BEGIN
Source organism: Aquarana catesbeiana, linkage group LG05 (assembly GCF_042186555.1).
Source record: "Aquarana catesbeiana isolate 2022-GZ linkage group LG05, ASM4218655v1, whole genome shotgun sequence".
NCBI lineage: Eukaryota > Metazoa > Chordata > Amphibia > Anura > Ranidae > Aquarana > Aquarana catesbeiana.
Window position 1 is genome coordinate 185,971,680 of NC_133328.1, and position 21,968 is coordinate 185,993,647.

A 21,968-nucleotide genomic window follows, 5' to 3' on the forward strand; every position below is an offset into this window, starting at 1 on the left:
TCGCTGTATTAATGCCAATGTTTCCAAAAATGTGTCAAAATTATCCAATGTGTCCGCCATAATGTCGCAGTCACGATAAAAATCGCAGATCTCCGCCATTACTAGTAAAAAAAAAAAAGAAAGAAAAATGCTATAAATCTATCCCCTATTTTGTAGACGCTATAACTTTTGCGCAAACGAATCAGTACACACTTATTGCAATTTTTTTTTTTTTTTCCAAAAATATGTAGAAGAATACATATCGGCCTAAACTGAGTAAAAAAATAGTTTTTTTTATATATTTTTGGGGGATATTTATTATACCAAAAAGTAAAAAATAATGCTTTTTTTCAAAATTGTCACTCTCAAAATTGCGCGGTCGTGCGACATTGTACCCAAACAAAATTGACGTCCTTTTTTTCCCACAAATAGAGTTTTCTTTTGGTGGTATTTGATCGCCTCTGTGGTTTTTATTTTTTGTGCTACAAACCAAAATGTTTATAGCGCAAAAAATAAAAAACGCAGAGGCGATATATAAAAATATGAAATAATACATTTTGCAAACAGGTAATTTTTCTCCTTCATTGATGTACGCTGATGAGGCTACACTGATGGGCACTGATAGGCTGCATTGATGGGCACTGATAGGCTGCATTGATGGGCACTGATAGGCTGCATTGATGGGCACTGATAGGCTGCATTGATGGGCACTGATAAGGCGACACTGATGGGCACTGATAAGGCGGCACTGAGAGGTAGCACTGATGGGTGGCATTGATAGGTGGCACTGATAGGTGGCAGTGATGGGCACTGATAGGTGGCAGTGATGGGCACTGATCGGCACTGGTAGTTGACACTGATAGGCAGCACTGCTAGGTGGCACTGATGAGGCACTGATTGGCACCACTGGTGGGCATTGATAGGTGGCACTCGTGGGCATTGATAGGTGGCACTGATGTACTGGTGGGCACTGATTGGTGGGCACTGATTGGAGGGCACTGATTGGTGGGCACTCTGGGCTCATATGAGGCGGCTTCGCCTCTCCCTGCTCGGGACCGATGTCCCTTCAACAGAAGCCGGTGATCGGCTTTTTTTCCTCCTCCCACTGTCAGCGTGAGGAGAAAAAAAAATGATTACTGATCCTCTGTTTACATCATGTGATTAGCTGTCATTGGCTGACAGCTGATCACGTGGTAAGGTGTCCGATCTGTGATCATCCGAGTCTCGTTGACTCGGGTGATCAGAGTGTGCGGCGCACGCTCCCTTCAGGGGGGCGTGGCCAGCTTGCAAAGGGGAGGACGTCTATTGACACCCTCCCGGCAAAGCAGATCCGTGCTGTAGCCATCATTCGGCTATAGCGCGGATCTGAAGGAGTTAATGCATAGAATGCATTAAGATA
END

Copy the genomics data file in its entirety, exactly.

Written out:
Source organism: Aquarana catesbeiana, linkage group LG05 (assembly GCF_042186555.1).
Source record: "Aquarana catesbeiana isolate 2022-GZ linkage group LG05, ASM4218655v1, whole genome shotgun sequence".
NCBI lineage: Eukaryota > Metazoa > Chordata > Amphibia > Anura > Ranidae > Aquarana > Aquarana catesbeiana.
Window position 1 is genome coordinate 185,971,680 of NC_133328.1, and position 21,968 is coordinate 185,993,647.

A 21,968-nucleotide genomic window follows, 5' to 3' on the forward strand; every position below is an offset into this window, starting at 1 on the left:
TCGCTGTATTAATGCCAATGTTTCCAAAAATGTGTCAAAATTATCCAATGTGTCCGCCATAATGTCGCAGTCACGATAAAAATCGCAGATCTCCGCCATTACTAGTAAAAAAAAAAAAGAAAGAAAAATGCTATAAATCTATCCCCTATTTTGTAGACGCTATAACTTTTGCGCAAACGAATCAGTACACACTTATTGCAATTTTTTTTTTTTTTTCCAAAAATATGTAGAAGAATACATATCGGCCTAAACTGAGTAAAAAAATAGTTTTTTTTATATATTTTTGGGGGATATTTATTATACCAAAAAGTAAAAAATAATGCTTTTTTTCAAAATTGTCACTCTCAAAATTGCGCGGTCGTGCGACATTGTACCCAAACAAAATTGACGTCCTTTTTTTCCCACAAATAGAGTTTTCTTTTGGTGGTATTTGATCGCCTCTGTGGTTTTTATTTTTTGTGCTACAAACCAAAATGTTTATAGCGCAAAAAATAAAAAACGCAGAGGCGATATATAAAAATATGAAATAATACATTTTGCAAACAGGTAATTTTTCTCCTTCATTGATGTACGCTGATGAGGCTACACTGATGGGCACTGATAGGCTGCATTGATGGGCACTGATAGGCTGCATTGATGGGCACTGATAGGCTGCATTGATGGGCACTGATAGGCTGCATTGATGGGCACTGATAAGGCGACACTGATGGGCACTGATAAGGCGGCACTGAGAGGTAGCACTGATGGGTGGCATTGATAGGTGGCACTGATAGGTGGCAGTGATGGGCACTGATAGGTGGCAGTGATGGGCACTGATCGGCACTGGTAGTTGACACTGATAGGCAGCACTGCTAGGTGGCACTGATGAGGCACTGATTGGCACCACTGGTGGGCATTGATAGGTGGCACTCGTGGGCATTGATAGGTGGCACTGATGTACTGGTGGGCACTGATTGGTGGGCACTGATTGGAGGGCACTGATTGGTGGGCACTCTGGGCTCATATGAGGCGGCTTCGCCTCTCCCTGCTCGGGACCGATGTCCCTTCAACAGAAGCCGGTGATCGGCTTTTTTTCCTCCTCCCACTGTCAGCGTGAGGAGAAAAAAAAATGATTACTGATCCTCTGTTTACATCATGTGATTAGCTGTCATTGGCTGACAGCTGATCACGTGGTAAGGTGTCCGATCTGTGATCATCCGAGTCTCGTTGACTCGGGTGATCAGAGTGTGCGGCGCACGCTCCCTTCAGGGGGGCGTGGCCAGCTTGCAAAGGGGAGGACGTCTATTGACACCCTCCCGGCAAAGCAGATCCGTGCTGTAGCCATCATTCGGCTATAGCGCGGATCTGAAGGAGTTAATGCATAGAATGCATTAAGATA